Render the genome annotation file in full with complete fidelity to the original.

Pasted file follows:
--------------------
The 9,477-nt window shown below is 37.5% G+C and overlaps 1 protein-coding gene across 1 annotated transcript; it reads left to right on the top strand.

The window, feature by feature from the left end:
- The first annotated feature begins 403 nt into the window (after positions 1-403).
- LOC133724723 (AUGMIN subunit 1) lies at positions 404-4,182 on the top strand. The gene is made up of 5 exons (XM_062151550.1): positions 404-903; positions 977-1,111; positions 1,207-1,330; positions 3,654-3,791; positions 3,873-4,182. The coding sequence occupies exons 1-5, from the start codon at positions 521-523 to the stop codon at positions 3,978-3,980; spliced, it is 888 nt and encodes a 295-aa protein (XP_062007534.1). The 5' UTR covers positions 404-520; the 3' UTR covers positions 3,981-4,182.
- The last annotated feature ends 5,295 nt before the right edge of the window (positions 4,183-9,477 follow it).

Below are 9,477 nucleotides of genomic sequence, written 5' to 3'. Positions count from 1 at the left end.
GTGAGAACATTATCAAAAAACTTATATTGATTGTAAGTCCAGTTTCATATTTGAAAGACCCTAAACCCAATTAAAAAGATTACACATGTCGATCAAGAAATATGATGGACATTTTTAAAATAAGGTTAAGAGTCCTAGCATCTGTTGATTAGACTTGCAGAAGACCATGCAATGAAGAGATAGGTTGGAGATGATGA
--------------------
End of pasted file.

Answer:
The 9,477-nt window shown below is 37.5% G+C and overlaps 1 protein-coding gene across 1 annotated transcript; it reads left to right on the top strand.

The window, feature by feature from the left end:
- The first annotated feature begins 403 nt into the window (after positions 1-403).
- LOC133724723 (AUGMIN subunit 1) lies at positions 404-4,182 on the top strand. The gene is made up of 5 exons (XM_062151550.1): positions 404-903; positions 977-1,111; positions 1,207-1,330; positions 3,654-3,791; positions 3,873-4,182. The coding sequence occupies exons 1-5, from the start codon at positions 521-523 to the stop codon at positions 3,978-3,980; spliced, it is 888 nt and encodes a 295-aa protein (XP_062007534.1). The 5' UTR covers positions 404-520; the 3' UTR covers positions 3,981-4,182.
- The last annotated feature ends 5,295 nt before the right edge of the window (positions 4,183-9,477 follow it).

Below are 9,477 nucleotides of genomic sequence, written 5' to 3'. Positions count from 1 at the left end.
GTGAGAACATTATCAAAAAACTTATATTGATTGTAAGTCCAGTTTCATATTTGAAAGACCCTAAACCCAATTAAAAAGATTACACATGTCGATCAAGAAATATGATGGACATTTTTAAAATAAGGTTAAGAGTCCTAGCATCTGTTGATTAGACTTGCAGAAGACCATGCAATGAAGAGATAGGTTGGAGATGATGA